POLITICS

Obama: I Am Where I Am Today Because Of Voting Rights Heroes

"Their efforts made our country a better place. It is now up to us to continue those efforts."

WASHINGTON -- President Barack Obama said he was inspired by "the unsung American heroes" who decades ago were forced to jump through degrading hurdles before they could vote, in a letter to the editor The New York Times published Wednesday. 

Obama's letter was in response to a New York Times Magazine cover story by Jim Rutenberg called "A Dream Undone," which chronicled how opponents of the landmark Voting Rights Act, which celebrated its 50th anniversary on Aug. 6, have worked to unravel its gains. 

The feature highlighted the story of Rosanell Eaton, who was one of the first black voters to register in her North Carolina county in 1939. Eaton had memorized the Constitution's preamble in order to pass the test she was subjected to. But Eaton's ability to cast a ballot has recently been tested by a new government-issued photo identification requirement in the state; she and her daughter had to make nine trips to the Department of Motor Vehicles, totaling more than 250 miles of driving, to acquire the papers Eaton needed to obtain an accepted form of ID. Eaton served as a plaintiff in a trial over the states's new voting restrictions, which concluded last month.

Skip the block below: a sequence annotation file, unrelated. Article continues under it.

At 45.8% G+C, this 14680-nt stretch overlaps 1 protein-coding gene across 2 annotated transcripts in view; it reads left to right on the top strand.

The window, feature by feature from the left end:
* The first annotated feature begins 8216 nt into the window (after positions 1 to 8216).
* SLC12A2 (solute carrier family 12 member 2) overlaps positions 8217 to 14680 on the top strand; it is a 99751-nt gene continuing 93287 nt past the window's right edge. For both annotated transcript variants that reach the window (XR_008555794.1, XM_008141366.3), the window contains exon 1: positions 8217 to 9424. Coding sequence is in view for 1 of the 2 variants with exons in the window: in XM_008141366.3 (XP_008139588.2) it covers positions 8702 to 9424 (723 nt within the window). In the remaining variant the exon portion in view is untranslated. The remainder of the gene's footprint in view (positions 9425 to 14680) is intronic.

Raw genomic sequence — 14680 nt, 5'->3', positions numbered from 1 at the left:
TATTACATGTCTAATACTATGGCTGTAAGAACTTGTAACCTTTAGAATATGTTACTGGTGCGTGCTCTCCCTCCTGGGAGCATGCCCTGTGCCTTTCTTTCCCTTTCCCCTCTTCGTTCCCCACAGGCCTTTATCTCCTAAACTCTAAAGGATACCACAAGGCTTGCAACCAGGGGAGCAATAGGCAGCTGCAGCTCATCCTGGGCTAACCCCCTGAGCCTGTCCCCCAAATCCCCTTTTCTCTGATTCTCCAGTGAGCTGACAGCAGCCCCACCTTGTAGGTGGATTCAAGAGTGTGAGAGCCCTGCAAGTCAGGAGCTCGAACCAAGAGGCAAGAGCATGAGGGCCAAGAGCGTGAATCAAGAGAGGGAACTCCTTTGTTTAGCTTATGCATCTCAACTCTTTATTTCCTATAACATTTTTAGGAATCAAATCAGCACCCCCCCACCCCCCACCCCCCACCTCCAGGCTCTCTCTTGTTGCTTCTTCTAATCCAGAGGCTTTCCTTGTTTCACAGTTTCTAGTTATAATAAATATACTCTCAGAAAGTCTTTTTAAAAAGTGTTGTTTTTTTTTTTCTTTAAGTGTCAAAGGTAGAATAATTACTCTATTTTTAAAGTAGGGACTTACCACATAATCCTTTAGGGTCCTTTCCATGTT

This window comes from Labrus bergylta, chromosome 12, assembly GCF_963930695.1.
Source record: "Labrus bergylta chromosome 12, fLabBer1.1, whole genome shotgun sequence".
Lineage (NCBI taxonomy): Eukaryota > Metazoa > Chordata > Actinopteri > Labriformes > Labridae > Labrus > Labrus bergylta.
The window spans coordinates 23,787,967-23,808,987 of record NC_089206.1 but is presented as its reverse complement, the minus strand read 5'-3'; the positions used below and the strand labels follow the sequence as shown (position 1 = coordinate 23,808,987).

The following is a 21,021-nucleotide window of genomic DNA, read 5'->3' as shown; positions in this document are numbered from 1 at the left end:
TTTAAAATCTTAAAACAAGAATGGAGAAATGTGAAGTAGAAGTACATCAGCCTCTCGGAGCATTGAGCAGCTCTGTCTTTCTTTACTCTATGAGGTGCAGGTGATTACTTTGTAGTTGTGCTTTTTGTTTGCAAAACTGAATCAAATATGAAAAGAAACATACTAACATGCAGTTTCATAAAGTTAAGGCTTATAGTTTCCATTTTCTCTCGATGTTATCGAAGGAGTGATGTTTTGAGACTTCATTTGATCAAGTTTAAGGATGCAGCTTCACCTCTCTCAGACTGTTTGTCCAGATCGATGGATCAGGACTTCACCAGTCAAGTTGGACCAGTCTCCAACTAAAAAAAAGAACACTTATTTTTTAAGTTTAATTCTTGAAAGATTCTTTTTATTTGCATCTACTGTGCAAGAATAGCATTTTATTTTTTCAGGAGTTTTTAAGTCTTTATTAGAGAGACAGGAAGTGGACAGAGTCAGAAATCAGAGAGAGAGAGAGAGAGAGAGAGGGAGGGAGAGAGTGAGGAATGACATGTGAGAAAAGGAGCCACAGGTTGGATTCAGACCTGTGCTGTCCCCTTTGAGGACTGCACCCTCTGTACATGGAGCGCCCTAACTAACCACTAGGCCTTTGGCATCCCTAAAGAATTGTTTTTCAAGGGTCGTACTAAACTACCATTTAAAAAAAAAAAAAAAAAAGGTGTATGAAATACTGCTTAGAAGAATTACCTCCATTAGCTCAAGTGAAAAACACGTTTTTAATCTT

"[The] article puts the recent push to restrict Americans’ voting rights in its proper context," Obama wrote. "These efforts are not a sign that we have moved past the shameful history that led to the Voting Rights Act. Too often, they are rooted in that history. They remind us that progress does not come easy, but that it must be vigorously defended and built upon for ourselves and future generations." 

<span>The Rev. William Barber, head of the N.C. NAACP, at podium, announces that the group is filing a lawsuit against the re
The Rev. William Barber, head of the N.C. NAACP, at podium, announces that the group is filing a lawsuit against the recently passed Voter ID bill during a press conference held in Durham, North Carolina, Tuesday, August 13, 2013. held in Durham, NC on August 13, 2013. Seated are plaintiffs Carolyn Q. Coleman, left, Mary Perry, second from right, and Rosanell Eaton, right. 

Obama noted that the Voting Rights Act put an end to literacy tests and other forms of discrimination, leading to an immediate skyrocketing in the proportion of minority voters who were able to cast a ballot. However, the Supreme Court invalidated key sections of the act in 2013.

"From the moment the ink was dry on the Voting Rights Act, there has been a concentrated effort to undermine this historic law and turn back the clock on its progress," Obama wrote. 

"I am where I am today only because men and women like Rosanell Eaton refused to accept anything less than a full measure of equality," Obama added. "Their efforts made our country a better place. It is now up to us to continue those efforts. Congress must restore the Voting Rights Act. Our state leaders and legislatures must make it easier -- not harder -- for more Americans to have their voices heard. Above all, we must exercise our right as citizens to vote, for the truth is that too often we disenfranchise ourselves." 

Read Obama's entire letter to the editor here